important but tedious information like URL encoding and keyboard entry. (I do wish we had a more authoritative source for this info than FFI, though; it's a pity Unicode's web offerings are so information-poor.) I suppose ASCII characters are kind of a special case, though, since most of the information about them is ridiculously trivial (e.g. you produce "a" by typing "a", and it renders in a URL as "a").

Still, I'm weakly opposed to making the basic elements of the template optional. They seem about as compact as they can reasonably be already, and the whole concept of this template is to have a consistent presentation of, and navigation among, all the members of the Universal Character Set. And while it's true that the alphabet is present on the page, the two aren't exactly the same (e.g. @ does not come before A in the alphabet), and it is nice if we can allow click-through on the first screen (so that someone can e.g. take a quick survey of our coverage of the block without having to scroll to the bottom of ==Translingual== each time). But again, I can see a reasonable exception for ASCII.
I had been thinking about A myself, but my thoughts had been running more towards using a more compact image for the reference glyph, and moving the other images into a gallery. -- Visviva 16:47, 22 October 2009 (UTC)
OK, now I've taken a stab at A, and I have to admit it looks kind of garish and wrong. Humbug. -- Visviva 17:26, 22 October 2009 (UTC)
Codepoint U+41
Codepoint U+41
Basic Latin
Ah, I musn't have been clear when I was explaining. If no next/prev params are entered, I'd like the bottom of the display to be like the top version at right rather than the bottom version. Also, do you think many people will be browsing my Unicode order (checking the "coverage of the block")? This is where I'd say we'd be overly biasing Unicode. It's a small point though. Also, about your A cleanup, I think it was still an improvement:) --Bequw¢τ 18:20, 22 October 2009 (UTC)
U+41 is not the correct format for Unicode codepoints. It's 4 or 5 hex digits as actually used on the fileformat.info page: U+0041 — hippietrail 00:54, 23 October 2009 (UTC)
I've fixed this now in the template (so that it will zero-pad {{{hex}}} to 4 digits). However, I foolishly wrote explicit {{{codepoint}}} values (which assume the hex is already zero-padded) into a lot of the feeder templates, which will have to be unexplicitized. -- Visviva 07:40, 23 October 2009 (UTC)
I've implemented this; please adjust as needed. As far as previous/next, I think they support two important functions of the web interface: QC and casual discovery. Being able to click through from one entry to the next is useful for someone working on getting, say, all of our Burmese character entries up to snuff (dealing with 100 open tabs can be a serious pain, after all). It may also entice a casual user to click through and discover new and interesting things, which may in turn result in our hooking another much-needed Wiktionarian. :-) But neither function is important enough to trump the principle of least astonishment, and there is something rather astonishing about having "@" be one of the most prominent links in the first screen of the long, complex entry for A. There must be a way of designing the template that would be less troublesome, but for now just omitting the navbar seems like the way to go. -- Visviva 07:40, 23 October 2009 (UTC)
I see what you mean. Thanks for implementing that. --Bequw¢τ 12:44, 23 October 2009 (UTC)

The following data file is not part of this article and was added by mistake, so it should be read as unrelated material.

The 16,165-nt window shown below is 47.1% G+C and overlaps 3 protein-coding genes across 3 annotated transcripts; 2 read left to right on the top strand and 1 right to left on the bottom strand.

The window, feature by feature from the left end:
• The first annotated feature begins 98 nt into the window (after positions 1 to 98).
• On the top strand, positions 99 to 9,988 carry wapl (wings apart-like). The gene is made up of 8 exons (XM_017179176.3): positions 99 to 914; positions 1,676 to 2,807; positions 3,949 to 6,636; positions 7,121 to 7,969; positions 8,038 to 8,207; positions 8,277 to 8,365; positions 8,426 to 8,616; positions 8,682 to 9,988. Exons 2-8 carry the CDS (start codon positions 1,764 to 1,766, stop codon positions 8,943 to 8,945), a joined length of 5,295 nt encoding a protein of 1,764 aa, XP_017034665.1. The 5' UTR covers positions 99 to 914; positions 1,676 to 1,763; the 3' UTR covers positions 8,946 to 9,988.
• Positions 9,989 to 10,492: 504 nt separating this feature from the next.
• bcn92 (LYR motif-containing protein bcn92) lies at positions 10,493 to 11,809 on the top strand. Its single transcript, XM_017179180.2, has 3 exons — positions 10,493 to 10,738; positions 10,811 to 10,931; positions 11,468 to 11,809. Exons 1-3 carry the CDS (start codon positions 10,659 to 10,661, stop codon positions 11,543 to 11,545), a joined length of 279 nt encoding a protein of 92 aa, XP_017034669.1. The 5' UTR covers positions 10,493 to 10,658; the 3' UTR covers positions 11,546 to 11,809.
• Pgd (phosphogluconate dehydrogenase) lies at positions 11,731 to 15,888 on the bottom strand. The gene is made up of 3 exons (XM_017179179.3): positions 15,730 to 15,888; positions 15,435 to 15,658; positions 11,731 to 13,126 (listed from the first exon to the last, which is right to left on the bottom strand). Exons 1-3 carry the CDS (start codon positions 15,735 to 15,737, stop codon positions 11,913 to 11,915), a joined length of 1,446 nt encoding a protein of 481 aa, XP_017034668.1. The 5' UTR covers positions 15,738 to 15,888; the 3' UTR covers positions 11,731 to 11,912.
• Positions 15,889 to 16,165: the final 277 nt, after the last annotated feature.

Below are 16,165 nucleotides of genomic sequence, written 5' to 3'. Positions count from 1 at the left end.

More compacter?[edit]

  • Thoughts on this? Seems clearer and more compact, but will require some cleanup of existing uses. -- Visviva 05:58, 24 October 2009 (UTC)
I like it. It saves that extra line (that I notice because I browse with RHS TOC). --Bequw¢τ 16:38, 24 October 2009 (UTC)

stroke order[edit]

For CJK entries, should the reference image be a simple image or be one from the Stroke Order Project? We could use either the animated or red-gradient variants (the multi-panel B&W ones are quite wide). Reading w:stroke order, I think they are mostly standard per character (though this is not my area of expertise). If we do include them, I assume the {*character info} would subsume {{stroke order}} and {{Han stroke}}. Thoughts? --Bequw¢τ 22:09, 2 November 2009 (UTC)

Or should animations such as on be used? --Bequw¢τ 16:10, 6 November 2009 (UTC)

multiple parameters[edit]

Is there a reason we have script, list, and root parameters? I can see having two for occasions when a list is so long it's split up, (e.g. Appendix:Unicode/Hangul Syllables) and there for the name and link will be different. Why three? --Bequw¢τ 16:16, 6 November 2009 (UTC)

Codepoint equivalence[edit]

As noted in the GP, sometimes Mediawiki software (possibly because of the Unicode standard) converts Unicode codepoints to more standard variants. I've noted this for now in the image caption on [[;]], but if someone comes up with a better way to show this (or a list of all characters this happens for) please be bold. --Bequw¢τ 05:25, 27 November 2009 (UTC)

See Appendix:Unicode normalization. --Bequw¢τ 21:18, 9 December 2009 (UTC)

Fileformat alternative[edit]

You can use the Unicode site to get character details like http://unicode.org/cldr/utility/character.jsp?a=0958. But for some reason it doesn't work on Chrome for me. If that get's fixed we can switch the Fileformat link over. --Bequw¢τ 23:35, 9 December 2009 (UTC)

Works now, so I switched it. --Bequw¢τ 01:01, 17 December 2009 (UTC)

Uppercasing of the name[edit]

I think it would be better to use the CSS property "text-transform" to display the name in uppercase than hardcoding it in the HTML source. Semantically, there's no reason for the name to be in uppercase, it's only a matter of displaying. --The Evil IP address 13:38, 3 October 2011 (UTC)